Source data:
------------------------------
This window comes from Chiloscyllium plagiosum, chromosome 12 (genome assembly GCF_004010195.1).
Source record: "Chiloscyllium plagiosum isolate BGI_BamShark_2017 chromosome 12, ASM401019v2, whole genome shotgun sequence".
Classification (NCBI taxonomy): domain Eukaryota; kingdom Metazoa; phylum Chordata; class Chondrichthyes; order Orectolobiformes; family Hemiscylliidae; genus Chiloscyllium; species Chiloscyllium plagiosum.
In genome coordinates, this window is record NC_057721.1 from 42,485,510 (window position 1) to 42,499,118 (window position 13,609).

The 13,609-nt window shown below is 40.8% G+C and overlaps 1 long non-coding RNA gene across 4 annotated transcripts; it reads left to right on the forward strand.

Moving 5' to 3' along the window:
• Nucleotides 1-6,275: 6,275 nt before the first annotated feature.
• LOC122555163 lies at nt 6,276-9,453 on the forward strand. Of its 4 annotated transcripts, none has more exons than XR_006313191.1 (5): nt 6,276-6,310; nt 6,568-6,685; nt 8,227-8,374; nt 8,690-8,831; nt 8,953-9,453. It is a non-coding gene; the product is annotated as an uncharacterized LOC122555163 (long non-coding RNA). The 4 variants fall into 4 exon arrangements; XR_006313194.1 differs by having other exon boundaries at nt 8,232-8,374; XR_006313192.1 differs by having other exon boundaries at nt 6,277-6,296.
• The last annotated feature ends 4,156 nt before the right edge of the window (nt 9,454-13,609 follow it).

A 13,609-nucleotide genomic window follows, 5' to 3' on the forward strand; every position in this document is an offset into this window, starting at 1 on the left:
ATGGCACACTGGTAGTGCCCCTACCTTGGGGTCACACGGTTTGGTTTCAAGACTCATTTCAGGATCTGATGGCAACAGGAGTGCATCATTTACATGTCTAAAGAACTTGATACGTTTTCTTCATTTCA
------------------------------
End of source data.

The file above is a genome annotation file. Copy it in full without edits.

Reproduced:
This window comes from Chiloscyllium plagiosum, chromosome 12 (genome assembly GCF_004010195.1).
Source record: "Chiloscyllium plagiosum isolate BGI_BamShark_2017 chromosome 12, ASM401019v2, whole genome shotgun sequence".
Classification (NCBI taxonomy): domain Eukaryota; kingdom Metazoa; phylum Chordata; class Chondrichthyes; order Orectolobiformes; family Hemiscylliidae; genus Chiloscyllium; species Chiloscyllium plagiosum.
In genome coordinates, this window is record NC_057721.1 from 42,485,510 (window position 1) to 42,499,118 (window position 13,609).

The 13,609-nt window shown below is 40.8% G+C and overlaps 1 long non-coding RNA gene across 4 annotated transcripts; it reads left to right on the forward strand.

Moving 5' to 3' along the window:
• Nucleotides 1-6,275: 6,275 nt before the first annotated feature.
• LOC122555163 lies at nt 6,276-9,453 on the forward strand. Of its 4 annotated transcripts, none has more exons than XR_006313191.1 (5): nt 6,276-6,310; nt 6,568-6,685; nt 8,227-8,374; nt 8,690-8,831; nt 8,953-9,453. It is a non-coding gene; the product is annotated as an uncharacterized LOC122555163 (long non-coding RNA). The 4 variants fall into 4 exon arrangements; XR_006313194.1 differs by having other exon boundaries at nt 8,232-8,374; XR_006313192.1 differs by having other exon boundaries at nt 6,277-6,296.
• The last annotated feature ends 4,156 nt before the right edge of the window (nt 9,454-13,609 follow it).

A 13,609-nucleotide genomic window follows, 5' to 3' on the forward strand; every position in this document is an offset into this window, starting at 1 on the left:
ATGGCACACTGGTAGTGCCCCTACCTTGGGGTCACACGGTTTGGTTTCAAGACTCATTTCAGGATCTGATGGCAACAGGAGTGCATCATTTACATGTCTAAAGAACTTGATACGTTTTCTTCATTTCA